“You can’t be competitive online these days if you are weak in the CSS department. It is absolutely critical,” says Donald DeSantis, a user experience designer and partner at Seattle-area consulting firm LIFFFT. Not having it “limits your ability to deliver these rich, aesthetically pleasing, well-designed Web experiences that now are a criterion to be competitive in the market.”
Naturally, employers want to gauge your skill level with CSS. To do so, they’ll often start with questions on the basics, then become much more specific. Here’s a sampling of the questions some IT employers are asking.
What is the difference between display block, block-inline and inline?
This tests your understanding of the CSS “box” model, and typically leads to a discussion about more advanced concepts, such as margins vs. padding or floating layout vs. absolute/relative positioning.
In what order do CSS style definitions take priority?
Obviously, a deeper one. You’ll need to know all of the places where CSS can be defined — inline styles, same document, external CSS file, default browser styles and user styles, says Aleksey Sanin, vice president of engineering for San Francisco-based online payments service WePay.
The next key thing is to understand CSS selectors and how they affect priority. Of course, the “!important” keyword comes into discussion, as well, and leads to the question of best practices, such as not using the “!important” keyword because it’s a hack.
What is your Web design experience as a whole?
“Ultimately I’d like to get a big picture of how well the candidate understands how CSS is applied both as a layout framework and a styling mechanism for HTML elements,” says Jon Walker, director of New Media Services at AristoWorks, a Nashville-based Internet marketing and Web development company.
Are you currently using any of the CSS3 specifications in development?
In recent years the W3C has been taking more of a modular approach in specifying new features. It’s important for you to demonstrate that you understand their benefits and drawbacks if you in fact want to include them in a product, says Walker.
Are you familiar with Web standards?
Of course, you have to understand design standards. But you also have to show that you’re continually educating yourself. Having a myopic approach will ensure that your software becomes quickly outdated and leaves some populations with a poor online experience.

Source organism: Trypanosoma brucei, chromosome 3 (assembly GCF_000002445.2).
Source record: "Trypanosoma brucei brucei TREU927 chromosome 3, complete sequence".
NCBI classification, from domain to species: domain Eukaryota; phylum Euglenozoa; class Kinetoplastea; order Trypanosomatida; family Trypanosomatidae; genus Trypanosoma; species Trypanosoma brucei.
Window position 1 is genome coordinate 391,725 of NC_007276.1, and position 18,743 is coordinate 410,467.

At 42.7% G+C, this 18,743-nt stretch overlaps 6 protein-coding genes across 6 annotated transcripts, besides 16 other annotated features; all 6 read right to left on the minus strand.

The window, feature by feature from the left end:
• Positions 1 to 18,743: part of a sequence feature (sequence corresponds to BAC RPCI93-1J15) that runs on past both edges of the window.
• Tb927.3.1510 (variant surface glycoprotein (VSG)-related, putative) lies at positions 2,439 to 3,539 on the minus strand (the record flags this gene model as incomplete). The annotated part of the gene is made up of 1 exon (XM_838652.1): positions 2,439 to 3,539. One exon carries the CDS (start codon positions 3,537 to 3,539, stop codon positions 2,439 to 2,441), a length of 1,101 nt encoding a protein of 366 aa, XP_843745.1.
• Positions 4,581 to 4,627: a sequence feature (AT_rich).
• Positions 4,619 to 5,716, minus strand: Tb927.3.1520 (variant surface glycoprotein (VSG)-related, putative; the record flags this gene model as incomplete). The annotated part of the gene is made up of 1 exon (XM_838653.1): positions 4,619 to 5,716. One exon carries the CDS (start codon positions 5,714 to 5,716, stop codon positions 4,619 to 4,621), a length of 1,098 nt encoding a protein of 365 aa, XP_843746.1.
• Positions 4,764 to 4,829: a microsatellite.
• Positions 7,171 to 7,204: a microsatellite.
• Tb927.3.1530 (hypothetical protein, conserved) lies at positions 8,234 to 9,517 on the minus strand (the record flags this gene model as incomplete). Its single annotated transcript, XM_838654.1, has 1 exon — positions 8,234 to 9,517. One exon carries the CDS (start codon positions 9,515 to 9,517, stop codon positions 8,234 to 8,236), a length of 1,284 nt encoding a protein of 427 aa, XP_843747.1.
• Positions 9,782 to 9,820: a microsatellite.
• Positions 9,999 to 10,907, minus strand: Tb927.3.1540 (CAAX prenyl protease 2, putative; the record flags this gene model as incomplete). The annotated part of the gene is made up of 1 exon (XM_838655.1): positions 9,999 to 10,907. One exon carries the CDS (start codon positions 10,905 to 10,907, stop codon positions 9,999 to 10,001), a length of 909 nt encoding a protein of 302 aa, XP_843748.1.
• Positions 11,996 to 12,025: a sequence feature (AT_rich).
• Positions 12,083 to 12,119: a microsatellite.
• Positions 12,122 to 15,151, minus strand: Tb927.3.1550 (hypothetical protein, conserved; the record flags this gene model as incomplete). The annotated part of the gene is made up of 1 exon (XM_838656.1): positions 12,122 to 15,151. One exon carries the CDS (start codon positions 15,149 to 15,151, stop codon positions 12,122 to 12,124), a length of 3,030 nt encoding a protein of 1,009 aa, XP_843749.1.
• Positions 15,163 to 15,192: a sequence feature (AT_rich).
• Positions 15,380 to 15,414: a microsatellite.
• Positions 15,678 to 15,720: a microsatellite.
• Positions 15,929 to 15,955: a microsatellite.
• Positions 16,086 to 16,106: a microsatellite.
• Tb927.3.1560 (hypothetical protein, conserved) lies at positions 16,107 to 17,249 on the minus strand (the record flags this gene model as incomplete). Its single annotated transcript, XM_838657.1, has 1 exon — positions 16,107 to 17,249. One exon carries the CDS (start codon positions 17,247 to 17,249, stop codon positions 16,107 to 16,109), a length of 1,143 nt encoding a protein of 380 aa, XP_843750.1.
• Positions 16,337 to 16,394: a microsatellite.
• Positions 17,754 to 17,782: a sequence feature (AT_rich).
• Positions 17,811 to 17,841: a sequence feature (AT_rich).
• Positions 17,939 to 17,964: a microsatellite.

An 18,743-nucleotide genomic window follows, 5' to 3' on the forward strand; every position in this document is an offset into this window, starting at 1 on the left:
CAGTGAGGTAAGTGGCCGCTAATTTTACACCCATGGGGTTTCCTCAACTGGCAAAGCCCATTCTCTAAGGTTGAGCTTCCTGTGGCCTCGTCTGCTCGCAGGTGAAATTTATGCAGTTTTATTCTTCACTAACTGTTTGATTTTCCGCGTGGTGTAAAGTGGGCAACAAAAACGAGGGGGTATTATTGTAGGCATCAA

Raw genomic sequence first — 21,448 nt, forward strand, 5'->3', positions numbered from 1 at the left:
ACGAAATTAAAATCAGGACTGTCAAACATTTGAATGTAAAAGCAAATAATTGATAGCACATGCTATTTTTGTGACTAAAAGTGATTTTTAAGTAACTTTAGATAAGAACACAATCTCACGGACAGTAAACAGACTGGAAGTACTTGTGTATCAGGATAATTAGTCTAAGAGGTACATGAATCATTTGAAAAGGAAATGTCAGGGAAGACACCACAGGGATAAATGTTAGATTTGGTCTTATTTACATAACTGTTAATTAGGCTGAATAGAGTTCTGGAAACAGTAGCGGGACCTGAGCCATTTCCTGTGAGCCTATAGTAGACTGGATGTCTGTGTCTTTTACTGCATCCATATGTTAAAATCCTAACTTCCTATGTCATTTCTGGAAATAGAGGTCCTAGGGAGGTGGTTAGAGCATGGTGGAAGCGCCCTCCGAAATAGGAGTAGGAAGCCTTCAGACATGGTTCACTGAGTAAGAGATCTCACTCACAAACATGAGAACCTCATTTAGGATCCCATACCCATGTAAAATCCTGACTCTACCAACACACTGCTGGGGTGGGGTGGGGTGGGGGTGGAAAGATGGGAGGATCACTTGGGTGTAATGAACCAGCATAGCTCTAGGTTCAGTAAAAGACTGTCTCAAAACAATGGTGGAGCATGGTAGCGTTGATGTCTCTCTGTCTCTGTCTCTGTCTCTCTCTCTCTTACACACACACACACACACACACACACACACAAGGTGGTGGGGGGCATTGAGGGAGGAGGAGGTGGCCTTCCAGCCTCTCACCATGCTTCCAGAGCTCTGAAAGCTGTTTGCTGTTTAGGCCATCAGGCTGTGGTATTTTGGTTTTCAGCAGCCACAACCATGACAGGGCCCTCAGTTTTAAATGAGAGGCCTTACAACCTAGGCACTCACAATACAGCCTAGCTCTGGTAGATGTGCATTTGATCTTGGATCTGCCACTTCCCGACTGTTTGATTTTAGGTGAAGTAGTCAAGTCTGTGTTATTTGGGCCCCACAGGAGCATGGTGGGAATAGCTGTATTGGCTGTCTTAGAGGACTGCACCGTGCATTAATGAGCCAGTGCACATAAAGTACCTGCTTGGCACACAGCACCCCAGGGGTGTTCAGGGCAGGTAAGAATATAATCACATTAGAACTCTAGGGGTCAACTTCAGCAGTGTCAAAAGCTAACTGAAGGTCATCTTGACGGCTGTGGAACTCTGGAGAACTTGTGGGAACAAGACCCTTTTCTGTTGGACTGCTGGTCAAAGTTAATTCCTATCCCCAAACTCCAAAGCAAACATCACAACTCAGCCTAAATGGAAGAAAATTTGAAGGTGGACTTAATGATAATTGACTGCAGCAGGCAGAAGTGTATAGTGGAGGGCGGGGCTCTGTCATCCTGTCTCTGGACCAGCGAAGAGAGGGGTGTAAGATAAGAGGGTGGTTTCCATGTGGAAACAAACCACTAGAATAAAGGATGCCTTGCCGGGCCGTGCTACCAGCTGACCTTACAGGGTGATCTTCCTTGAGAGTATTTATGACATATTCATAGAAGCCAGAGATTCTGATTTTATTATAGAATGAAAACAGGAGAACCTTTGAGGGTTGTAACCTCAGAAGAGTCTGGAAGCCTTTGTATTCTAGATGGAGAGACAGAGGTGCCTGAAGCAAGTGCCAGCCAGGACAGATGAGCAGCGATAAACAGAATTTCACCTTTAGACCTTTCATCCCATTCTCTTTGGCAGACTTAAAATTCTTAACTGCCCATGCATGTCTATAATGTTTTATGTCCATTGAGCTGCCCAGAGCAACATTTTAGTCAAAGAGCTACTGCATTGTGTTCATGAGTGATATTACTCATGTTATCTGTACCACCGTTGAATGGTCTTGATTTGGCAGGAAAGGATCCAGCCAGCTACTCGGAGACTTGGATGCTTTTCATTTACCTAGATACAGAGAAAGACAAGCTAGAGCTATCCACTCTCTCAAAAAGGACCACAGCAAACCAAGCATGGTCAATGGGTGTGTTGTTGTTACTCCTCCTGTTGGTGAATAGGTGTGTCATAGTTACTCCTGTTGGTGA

How do you test your CSS layouts?
Considering that users will view your work from a variety of configurations, it’s not enough to just open your work in your favorite browser. “I will take a programmer that is a little less knowledgeable with futuristic tricks and techniques (but) has a solid testing regime that helps keep the angry customer emails and embarrassing issues at bay,” Walker says.
What is the best way to collapse tables in responsive design, using only CSS?
Responsive design lets you write code so it works on a desktop browser, an iPad and mobile phone. Though it requires writing more CSS, that doesn’t mean more HTML – you don’t have to create a mobile website. But responsive design can be tricky when it comes to data in a table.
How would you design a grid system using a CSS language like SASS or Stylus?
“CSS can be very long-winded, so using a language like SASS or LESS writes code that generates CSS for you – you can do a lot of shorthand stuff,” observes DeSantis. “So I would want to see them write a function that automatically generated all their rows, columns, gutter width in probably a dozen lines of code or less. And it would need to be fully responsive so it could handle everything from a desktop browser all the way down …”
Beyond showing that you understand these specific languages, your answer will demonstrate your understanding of basic programming. “It would require some creative thinking, brevity and conciseness that only the more experienced would actually have,” DeSantis says.
How would you implement the Facebook wall using only HTML5 elements and CSS — without classes or IDs?
DeSantis calls this a fun, silly question because no one would actually create a Web page this way. “But it would show me the candidate’s understanding of all the HTML 5 tags and elements and how they’d use those,” he says. “At a certain point, they’d have to get a little creative and do things a little outside the spec of how you’re supposed to use those elements. It would show me how they’d apply these elements combined with how they’d style those with CSS selectors to recreate the entire Facebook page, using just tags, HTML and CSS selectors.”
Image: Cascading Style Sheets by Dan Horan [Dribbble]